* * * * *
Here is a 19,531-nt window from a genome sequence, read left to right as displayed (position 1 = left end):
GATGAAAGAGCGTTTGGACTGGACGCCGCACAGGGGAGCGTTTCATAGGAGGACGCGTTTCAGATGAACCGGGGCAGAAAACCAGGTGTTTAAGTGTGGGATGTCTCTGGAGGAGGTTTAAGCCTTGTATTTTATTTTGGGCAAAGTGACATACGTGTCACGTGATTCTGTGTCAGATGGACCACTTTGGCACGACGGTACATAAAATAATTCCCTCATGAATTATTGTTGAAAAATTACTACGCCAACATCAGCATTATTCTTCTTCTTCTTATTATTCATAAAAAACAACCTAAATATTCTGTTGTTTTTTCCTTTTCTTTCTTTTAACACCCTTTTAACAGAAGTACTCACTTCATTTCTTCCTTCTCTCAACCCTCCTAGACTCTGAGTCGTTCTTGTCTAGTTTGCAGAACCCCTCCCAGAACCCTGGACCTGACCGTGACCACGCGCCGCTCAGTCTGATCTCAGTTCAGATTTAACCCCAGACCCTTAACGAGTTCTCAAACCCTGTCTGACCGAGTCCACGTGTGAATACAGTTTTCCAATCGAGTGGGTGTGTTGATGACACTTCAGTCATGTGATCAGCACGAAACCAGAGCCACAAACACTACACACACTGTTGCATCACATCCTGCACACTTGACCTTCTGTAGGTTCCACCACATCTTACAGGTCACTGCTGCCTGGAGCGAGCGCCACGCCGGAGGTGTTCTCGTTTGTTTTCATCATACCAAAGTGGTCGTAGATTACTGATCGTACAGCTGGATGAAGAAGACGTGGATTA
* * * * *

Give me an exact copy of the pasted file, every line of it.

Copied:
Here is a 19,531-nt window from a genome sequence, read left to right as displayed (position 1 = left end):
GATGAAAGAGCGTTTGGACTGGACGCCGCACAGGGGAGCGTTTCATAGGAGGACGCGTTTCAGATGAACCGGGGCAGAAAACCAGGTGTTTAAGTGTGGGATGTCTCTGGAGGAGGTTTAAGCCTTGTATTTTATTTTGGGCAAAGTGACATACGTGTCACGTGATTCTGTGTCAGATGGACCACTTTGGCACGACGGTACATAAAATAATTCCCTCATGAATTATTGTTGAAAAATTACTACGCCAACATCAGCATTATTCTTCTTCTTCTTATTATTCATAAAAAACAACCTAAATATTCTGTTGTTTTTTCCTTTTCTTTCTTTTAACACCCTTTTAACAGAAGTACTCACTTCATTTCTTCCTTCTCTCAACCCTCCTAGACTCTGAGTCGTTCTTGTCTAGTTTGCAGAACCCCTCCCAGAACCCTGGACCTGACCGTGACCACGCGCCGCTCAGTCTGATCTCAGTTCAGATTTAACCCCAGACCCTTAACGAGTTCTCAAACCCTGTCTGACCGAGTCCACGTGTGAATACAGTTTTCCAATCGAGTGGGTGTGTTGATGACACTTCAGTCATGTGATCAGCACGAAACCAGAGCCACAAACACTACACACACTGTTGCATCACATCCTGCACACTTGACCTTCTGTAGGTTCCACCACATCTTACAGGTCACTGCTGCCTGGAGCGAGCGCCACGCCGGAGGTGTTCTCGTTTGTTTTCATCATACCAAAGTGGTCGTAGATTACTGATCGTACAGCTGGATGAAGAAGACGTGGATTA